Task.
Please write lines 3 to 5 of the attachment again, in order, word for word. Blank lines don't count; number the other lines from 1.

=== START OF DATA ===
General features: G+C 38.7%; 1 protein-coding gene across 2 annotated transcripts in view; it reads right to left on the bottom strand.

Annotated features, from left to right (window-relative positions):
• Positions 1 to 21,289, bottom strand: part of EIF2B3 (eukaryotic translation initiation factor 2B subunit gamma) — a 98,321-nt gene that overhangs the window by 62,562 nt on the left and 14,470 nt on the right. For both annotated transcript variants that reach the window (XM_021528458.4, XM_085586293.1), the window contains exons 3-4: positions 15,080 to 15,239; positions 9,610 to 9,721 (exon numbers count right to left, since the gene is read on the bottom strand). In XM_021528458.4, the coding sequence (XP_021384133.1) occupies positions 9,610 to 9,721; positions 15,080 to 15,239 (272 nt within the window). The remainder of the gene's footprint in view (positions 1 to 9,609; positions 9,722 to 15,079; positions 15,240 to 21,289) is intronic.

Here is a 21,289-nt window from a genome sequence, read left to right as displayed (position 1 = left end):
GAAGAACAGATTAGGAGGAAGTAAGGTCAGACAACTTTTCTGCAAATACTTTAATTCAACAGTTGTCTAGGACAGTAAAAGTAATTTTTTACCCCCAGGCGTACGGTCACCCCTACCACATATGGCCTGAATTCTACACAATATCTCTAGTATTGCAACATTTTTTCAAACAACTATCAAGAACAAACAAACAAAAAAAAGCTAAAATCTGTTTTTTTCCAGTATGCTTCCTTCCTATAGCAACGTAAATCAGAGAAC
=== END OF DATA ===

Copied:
• Positions 1 to 21,289, bottom strand: part of EIF2B3 (eukaryotic translation initiation factor 2B subunit gamma) — a 98,321-nt gene that overhangs the window by 62,562 nt on the left and 14,470 nt on the right. For both annotated transcript variants that reach the window (XM_021528458.4, XM_085586293.1), the window contains exons 3-4: positions 15,080 to 15,239; positions 9,610 to 9,721 (exon numbers count right to left, since the gene is read on the bottom strand). In XM_021528458.4, the coding sequence (XP_021384133.1) occupies positions 9,610 to 9,721; positions 15,080 to 15,239 (272 nt within the window). The remainder of the gene's footprint in view (positions 1 to 9,609; positions 9,722 to 15,079; positions 15,240 to 21,289) is intronic.

Here is a 21,289-nt window from a genome sequence, read left to right as displayed (position 1 = left end):
GAAGAACAGATTAGGAGGAAGTAAGGTCAGACAACTTTTCTGCAAATACTTTAATTCAACAGTTGTCTAGGACAGTAAAAGTAATTTTTTACCCCCAGGCGTACGGTCACCCCTACCACATATGGCCTGAATTCTACACAATATCTCTAGTATTGCAACATTTTTTCAAACAACTATCAAGAACAAACAAACAAAAAAAAGCTAAAATCTGTTTTTTTCCAGTATGCTTCCTTCCTATAGCAACGTAAATCAGAGAAC